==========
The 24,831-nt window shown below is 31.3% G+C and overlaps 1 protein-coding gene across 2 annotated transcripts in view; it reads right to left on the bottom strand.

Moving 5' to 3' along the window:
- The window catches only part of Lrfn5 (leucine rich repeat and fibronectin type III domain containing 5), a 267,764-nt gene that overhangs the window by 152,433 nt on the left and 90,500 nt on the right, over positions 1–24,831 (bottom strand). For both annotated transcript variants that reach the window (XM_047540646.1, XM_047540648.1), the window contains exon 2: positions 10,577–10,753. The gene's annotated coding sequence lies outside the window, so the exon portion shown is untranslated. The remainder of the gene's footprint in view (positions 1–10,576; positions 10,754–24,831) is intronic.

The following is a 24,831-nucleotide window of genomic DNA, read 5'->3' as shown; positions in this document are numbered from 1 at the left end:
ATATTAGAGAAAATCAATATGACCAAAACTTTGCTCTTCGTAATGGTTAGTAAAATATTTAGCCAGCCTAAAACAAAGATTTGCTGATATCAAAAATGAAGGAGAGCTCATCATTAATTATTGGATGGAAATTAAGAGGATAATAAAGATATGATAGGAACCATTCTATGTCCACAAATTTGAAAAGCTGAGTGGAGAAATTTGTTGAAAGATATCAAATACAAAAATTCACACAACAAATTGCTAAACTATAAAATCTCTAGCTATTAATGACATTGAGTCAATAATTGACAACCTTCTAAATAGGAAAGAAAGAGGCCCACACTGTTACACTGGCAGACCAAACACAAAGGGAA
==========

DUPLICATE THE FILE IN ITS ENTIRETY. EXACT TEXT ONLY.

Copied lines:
The 24,831-nt window shown below is 31.3% G+C and overlaps 1 protein-coding gene across 2 annotated transcripts in view; it reads right to left on the bottom strand.

Moving 5' to 3' along the window:
- The window catches only part of Lrfn5 (leucine rich repeat and fibronectin type III domain containing 5), a 267,764-nt gene that overhangs the window by 152,433 nt on the left and 90,500 nt on the right, over positions 1–24,831 (bottom strand). For both annotated transcript variants that reach the window (XM_047540646.1, XM_047540648.1), the window contains exon 2: positions 10,577–10,753. The gene's annotated coding sequence lies outside the window, so the exon portion shown is untranslated. The remainder of the gene's footprint in view (positions 1–10,576; positions 10,754–24,831) is intronic.

The following is a 24,831-nucleotide window of genomic DNA, read 5'->3' as shown; positions in this document are numbered from 1 at the left end:
ATATTAGAGAAAATCAATATGACCAAAACTTTGCTCTTCGTAATGGTTAGTAAAATATTTAGCCAGCCTAAAACAAAGATTTGCTGATATCAAAAATGAAGGAGAGCTCATCATTAATTATTGGATGGAAATTAAGAGGATAATAAAGATATGATAGGAACCATTCTATGTCCACAAATTTGAAAAGCTGAGTGGAGAAATTTGTTGAAAGATATCAAATACAAAAATTCACACAACAAATTGCTAAACTATAAAATCTCTAGCTATTAATGACATTGAGTCAATAATTGACAACCTTCTAAATAGGAAAGAAAGAGGCCCACACTGTTACACTGGCAGACCAAACACAAAGGGAA